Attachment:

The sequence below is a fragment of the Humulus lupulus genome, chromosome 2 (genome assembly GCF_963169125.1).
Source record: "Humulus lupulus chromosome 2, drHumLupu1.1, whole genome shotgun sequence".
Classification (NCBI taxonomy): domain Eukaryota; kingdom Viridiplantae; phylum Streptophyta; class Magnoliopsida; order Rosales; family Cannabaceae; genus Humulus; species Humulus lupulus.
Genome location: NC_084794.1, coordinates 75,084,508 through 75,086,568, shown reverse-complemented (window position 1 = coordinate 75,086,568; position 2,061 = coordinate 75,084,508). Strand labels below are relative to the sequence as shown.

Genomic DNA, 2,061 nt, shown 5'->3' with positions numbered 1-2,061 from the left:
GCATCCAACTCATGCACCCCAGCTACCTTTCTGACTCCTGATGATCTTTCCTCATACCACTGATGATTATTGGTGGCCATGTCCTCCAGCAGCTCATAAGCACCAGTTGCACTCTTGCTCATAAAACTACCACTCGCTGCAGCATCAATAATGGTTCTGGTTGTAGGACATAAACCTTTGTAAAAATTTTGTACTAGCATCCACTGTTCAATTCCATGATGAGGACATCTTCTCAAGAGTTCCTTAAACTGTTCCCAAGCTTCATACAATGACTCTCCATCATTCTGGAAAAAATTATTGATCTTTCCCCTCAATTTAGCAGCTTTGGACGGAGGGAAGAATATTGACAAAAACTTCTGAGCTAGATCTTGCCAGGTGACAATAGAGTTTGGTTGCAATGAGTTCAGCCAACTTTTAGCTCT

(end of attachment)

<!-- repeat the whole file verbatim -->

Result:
The sequence below is a fragment of the Humulus lupulus genome, chromosome 2 (genome assembly GCF_963169125.1).
Source record: "Humulus lupulus chromosome 2, drHumLupu1.1, whole genome shotgun sequence".
Classification (NCBI taxonomy): domain Eukaryota; kingdom Viridiplantae; phylum Streptophyta; class Magnoliopsida; order Rosales; family Cannabaceae; genus Humulus; species Humulus lupulus.
Genome location: NC_084794.1, coordinates 75,084,508 through 75,086,568, shown reverse-complemented (window position 1 = coordinate 75,086,568; position 2,061 = coordinate 75,084,508). Strand labels below are relative to the sequence as shown.

Genomic DNA, 2,061 nt, shown 5'->3' with positions numbered 1-2,061 from the left:
GCATCCAACTCATGCACCCCAGCTACCTTTCTGACTCCTGATGATCTTTCCTCATACCACTGATGATTATTGGTGGCCATGTCCTCCAGCAGCTCATAAGCACCAGTTGCACTCTTGCTCATAAAACTACCACTCGCTGCAGCATCAATAATGGTTCTGGTTGTAGGACATAAACCTTTGTAAAAATTTTGTACTAGCATCCACTGTTCAATTCCATGATGAGGACATCTTCTCAAGAGTTCCTTAAACTGTTCCCAAGCTTCATACAATGACTCTCCATCATTCTGGAAAAAATTATTGATCTTTCCCCTCAATTTAGCAGCTTTGGACGGAGGGAAGAATATTGACAAAAACTTCTGAGCTAGATCTTGCCAGGTGACAATAGAGTTTGGTTGCAATGAGTTCAGCCAACTTTTAGCTCT